Call for Papers
ICMLA 2010 Speaker Clustering Challenge
Learning methods for sequential data are receiving widespread attention in recent years. This kind of data arises in many interesting scenarios, where the individual semantic units are no longer single vectors but collections of vectors. As examples of these kind of scenarios, we can cite multimedia analysis (e.g., video understanding, speaker recognition), bioinformatics (e.g., DNA or protein sequences), etc. Sequences can have different lengths, so standard distance measures for vector spaces are not directly applicable.
Moreover, sometimes the information conveyed by the sequences is encoded not just on the individual vectors themselves, but also in the dynamics under which these vectors evolve along time. In order to capture such information, it is usual to employ dynamic models such as hidden Markov models or more general dynamic Bayesian networks. Then, distances between sequences can be defined using the learned models. This and other alternatives are reviewed in .
However, there are many scenarios where the sequences can be accurately classified or clustered without attending their dynamic characteristics. Examples include bag-of-words models for image analysis, speech-independent speaker verification, etc. In these cases the sequences can be viewed as sets of independent and identically distributed (i.i.d.) samples, and can thus be characterized in terms of their underlying probability density function (PDF). There are many ways of defining affinities or distances between PDFs, from the classic Kullback-Leibler or Bhattacharya divergences (even in feature space, as in ) to the recently proposed Probability Product Kernels .
In this challenge we propose to focus on unsupervised methods for sequential data. Specifically, clustering of speech data. Clustering tries to find coherent (in some sense) disjoint groups within a dataset. It does not require any training examples, so it is a very important tool for exploratory data analysis. Furthermore, clustering algorithms can be easily expanded into semi-supervised methods which are very useful when the labelling process is costly.
This challenge proposes two different tasks:
The first task is 2-class speaker clustering. For this task we provide 7 datasets, each one of them comprised of speech coming from two different speakers. The participants should then identify two clusters within each dataset.
The more advanced task is multiclass speaker clustering. This task is to be carried out on a single dataset, which is formed by sequences coming from an unknown number of speakers in the range [3,6]. Participants should discover the number of speakers and perform an adequate clustering. An example of a system performing this task can be found in .
Both tasks are based on a speech database recorded using a PDA. It includes both male and female speakers. Each subject recorded 50 isolated words, and the mean length of each utterance is around 1.3 seconds. The original audio files were processed using the HTK software, yielding a standard parametrization consisting of 12 Mel-frequency cepstral coefficients (MFCCs), an energy term and their respective increments, giving a total of 26 parameters. These parameters were obtained every 10ms with a 25ms analysis window, yielding 26-dimensional sequences of around 130 samples. Any further pre-processing (normalization, filtering, …) is up to the participants.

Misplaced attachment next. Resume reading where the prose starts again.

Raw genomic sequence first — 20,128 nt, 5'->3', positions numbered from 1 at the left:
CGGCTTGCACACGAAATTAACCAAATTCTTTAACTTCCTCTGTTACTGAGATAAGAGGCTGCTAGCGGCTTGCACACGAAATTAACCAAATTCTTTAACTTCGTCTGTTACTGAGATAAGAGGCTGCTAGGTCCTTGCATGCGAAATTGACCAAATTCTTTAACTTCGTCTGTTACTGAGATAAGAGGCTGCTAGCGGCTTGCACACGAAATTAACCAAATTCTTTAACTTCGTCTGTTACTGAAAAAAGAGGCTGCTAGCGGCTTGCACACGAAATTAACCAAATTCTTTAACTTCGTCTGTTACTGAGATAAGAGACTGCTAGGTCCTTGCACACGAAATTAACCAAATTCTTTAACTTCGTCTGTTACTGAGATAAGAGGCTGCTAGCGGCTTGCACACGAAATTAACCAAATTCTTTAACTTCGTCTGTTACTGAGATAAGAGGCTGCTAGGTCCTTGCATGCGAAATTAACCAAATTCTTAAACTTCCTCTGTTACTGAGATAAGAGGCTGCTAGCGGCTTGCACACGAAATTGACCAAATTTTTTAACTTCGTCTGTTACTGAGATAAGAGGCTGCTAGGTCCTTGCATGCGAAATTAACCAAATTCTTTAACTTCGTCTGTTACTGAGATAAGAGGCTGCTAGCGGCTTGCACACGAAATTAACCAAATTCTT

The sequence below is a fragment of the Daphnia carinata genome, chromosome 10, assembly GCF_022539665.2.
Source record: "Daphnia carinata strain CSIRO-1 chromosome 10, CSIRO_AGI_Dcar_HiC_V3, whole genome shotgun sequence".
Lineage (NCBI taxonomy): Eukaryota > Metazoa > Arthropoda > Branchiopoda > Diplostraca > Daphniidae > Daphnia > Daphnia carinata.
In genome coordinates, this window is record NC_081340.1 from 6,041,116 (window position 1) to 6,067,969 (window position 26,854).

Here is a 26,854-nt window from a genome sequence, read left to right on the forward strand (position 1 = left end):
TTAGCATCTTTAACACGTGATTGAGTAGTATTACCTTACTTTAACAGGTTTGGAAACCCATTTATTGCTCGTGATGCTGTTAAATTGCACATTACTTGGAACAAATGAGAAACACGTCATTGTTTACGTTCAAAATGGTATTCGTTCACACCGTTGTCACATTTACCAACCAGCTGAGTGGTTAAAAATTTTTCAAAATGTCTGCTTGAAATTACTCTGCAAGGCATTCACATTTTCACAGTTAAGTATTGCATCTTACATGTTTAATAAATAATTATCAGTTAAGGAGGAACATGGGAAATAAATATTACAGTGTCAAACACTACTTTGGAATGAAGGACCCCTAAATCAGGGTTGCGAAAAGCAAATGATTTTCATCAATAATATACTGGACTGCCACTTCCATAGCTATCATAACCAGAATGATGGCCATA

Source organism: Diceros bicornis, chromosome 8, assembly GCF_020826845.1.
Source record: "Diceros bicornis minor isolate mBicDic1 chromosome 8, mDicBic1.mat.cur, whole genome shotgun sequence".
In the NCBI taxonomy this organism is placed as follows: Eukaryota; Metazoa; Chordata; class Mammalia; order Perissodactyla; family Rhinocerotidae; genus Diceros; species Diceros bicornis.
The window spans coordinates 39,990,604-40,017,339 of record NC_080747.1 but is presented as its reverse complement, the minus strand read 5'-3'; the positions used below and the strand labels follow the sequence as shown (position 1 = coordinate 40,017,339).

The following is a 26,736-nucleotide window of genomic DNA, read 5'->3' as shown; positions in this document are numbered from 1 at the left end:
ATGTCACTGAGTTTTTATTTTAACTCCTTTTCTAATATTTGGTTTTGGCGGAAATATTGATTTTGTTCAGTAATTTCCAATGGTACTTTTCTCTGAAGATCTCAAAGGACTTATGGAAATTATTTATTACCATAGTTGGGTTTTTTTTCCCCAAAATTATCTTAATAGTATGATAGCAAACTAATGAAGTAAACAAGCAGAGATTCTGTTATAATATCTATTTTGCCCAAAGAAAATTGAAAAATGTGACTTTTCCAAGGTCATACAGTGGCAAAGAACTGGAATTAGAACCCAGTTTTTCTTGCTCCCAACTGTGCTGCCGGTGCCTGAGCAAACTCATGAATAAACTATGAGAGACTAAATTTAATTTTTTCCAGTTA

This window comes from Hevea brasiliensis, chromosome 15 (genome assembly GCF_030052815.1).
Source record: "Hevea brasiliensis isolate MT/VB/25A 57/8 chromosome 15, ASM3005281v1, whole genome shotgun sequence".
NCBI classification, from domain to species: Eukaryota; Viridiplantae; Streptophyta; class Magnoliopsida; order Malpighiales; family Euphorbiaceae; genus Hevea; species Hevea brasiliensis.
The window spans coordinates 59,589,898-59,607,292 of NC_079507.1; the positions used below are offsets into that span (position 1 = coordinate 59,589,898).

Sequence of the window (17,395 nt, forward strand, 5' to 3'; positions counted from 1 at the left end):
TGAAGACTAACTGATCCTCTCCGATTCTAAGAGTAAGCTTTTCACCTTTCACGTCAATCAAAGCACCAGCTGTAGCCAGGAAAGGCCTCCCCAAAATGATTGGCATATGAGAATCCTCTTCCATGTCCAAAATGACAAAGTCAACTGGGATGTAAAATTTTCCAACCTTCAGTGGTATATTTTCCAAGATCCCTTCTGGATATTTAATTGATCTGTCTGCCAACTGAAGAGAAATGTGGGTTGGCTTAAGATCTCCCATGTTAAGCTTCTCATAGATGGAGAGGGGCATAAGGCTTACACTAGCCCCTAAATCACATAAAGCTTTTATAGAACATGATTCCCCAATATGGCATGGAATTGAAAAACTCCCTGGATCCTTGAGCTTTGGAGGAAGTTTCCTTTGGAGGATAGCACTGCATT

Participants can submit their results for just one of the tasks or for the two of them. For details on how to format the results, please contact the organizers.
Data for each task are available in Matlab (.MAT) format in the following address:
SUBMISSION AND EVALUATION:
Apart from the actual results, a short paper (4 pages) describing the proposed algorithms should be submitted through the main conference submission website. These papers will be reviewed mainly based on:
· Originality and technical soundness of the employed distance measures
· Coherence of the discovered clusters w.r.t. the speakers
· In the multiclass task, special attention will be paid to the steps toward the correct identification of the number of speakers
Accepted papers will be published in the ICMLA’10 conference proceedings.
Paper Submission Deadline:
July 15, 2010
Notification of acceptance:
September 7, 2010
Camera-ready papers & Pre-registration:
October 1, 2010
The ICMLA Conference:
December 12-14, 2010
The authors should submit their papers through the main conference submission website. Papers must correspond to the requirements detailed in the instructions to authors. Accepted papers must be presented by one of the authors in order to be published in the conference proceeding. If you have any questions, do not hesitate to direct your questions to the organizers.
All challenge submissions will be handled electronically. Detailed instructions for submitting a paper are provided on the conference home page at:
 Liao, T.W.; Clustering of time series data – A survey; Pattern Recognition, 2005, 38, pp. 1857-1874
 Zhou et al.; From sample similarity to ensemble similarity: Probabilistic distance measures in Reproducing Kernel Hilbert Space, IEEE Transactions on Pattern Analysis and Machine Intelligence, 2006, 28, pp. 917-929
 Jebara et al.; Probability Product Kernels, Journal of Machine Learning Research (JMLR), 2004, 5, pp. 819-844
 Lapidot et al.; Uknown multiple speaker clustering using HMM, International Conference on Spoken Language Processing, 2002
 Sanguinetti et al.; Automatic determination of the number of clusters using spectral algorithms; IEEE Workshop on Machine Learning for Signal Processing, 2005, pp. 55-60
ICMLA 2010 Challenge Organizers: